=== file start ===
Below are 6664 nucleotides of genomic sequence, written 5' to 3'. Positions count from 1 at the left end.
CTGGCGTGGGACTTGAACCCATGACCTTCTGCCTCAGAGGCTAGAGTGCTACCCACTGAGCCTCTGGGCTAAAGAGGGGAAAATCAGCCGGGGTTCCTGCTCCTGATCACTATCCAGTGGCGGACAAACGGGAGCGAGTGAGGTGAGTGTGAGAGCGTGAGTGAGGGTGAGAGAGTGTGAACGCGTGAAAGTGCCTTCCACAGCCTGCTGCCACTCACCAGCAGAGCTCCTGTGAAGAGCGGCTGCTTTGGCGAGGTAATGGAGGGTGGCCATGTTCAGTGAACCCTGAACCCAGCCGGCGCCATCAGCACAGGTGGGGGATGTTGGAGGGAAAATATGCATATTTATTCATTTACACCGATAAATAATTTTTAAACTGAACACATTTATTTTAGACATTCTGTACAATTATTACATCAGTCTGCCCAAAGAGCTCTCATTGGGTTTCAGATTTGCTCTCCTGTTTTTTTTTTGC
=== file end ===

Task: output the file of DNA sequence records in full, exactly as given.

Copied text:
Below are 6664 nucleotides of genomic sequence, written 5' to 3'. Positions count from 1 at the left end.
CTGGCGTGGGACTTGAACCCATGACCTTCTGCCTCAGAGGCTAGAGTGCTACCCACTGAGCCTCTGGGCTAAAGAGGGGAAAATCAGCCGGGGTTCCTGCTCCTGATCACTATCCAGTGGCGGACAAACGGGAGCGAGTGAGGTGAGTGTGAGAGCGTGAGTGAGGGTGAGAGAGTGTGAACGCGTGAAAGTGCCTTCCACAGCCTGCTGCCACTCACCAGCAGAGCTCCTGTGAAGAGCGGCTGCTTTGGCGAGGTAATGGAGGGTGGCCATGTTCAGTGAACCCTGAACCCAGCCGGCGCCATCAGCACAGGTGGGGGATGTTGGAGGGAAAATATGCATATTTATTCATTTACACCGATAAATAATTTTTAAACTGAACACATTTATTTTAGACATTCTGTACAATTATTACATCAGTCTGCCCAAAGAGCTCTCATTGGGTTTCAGATTTGCTCTCCTGTTTTTTTTTTGC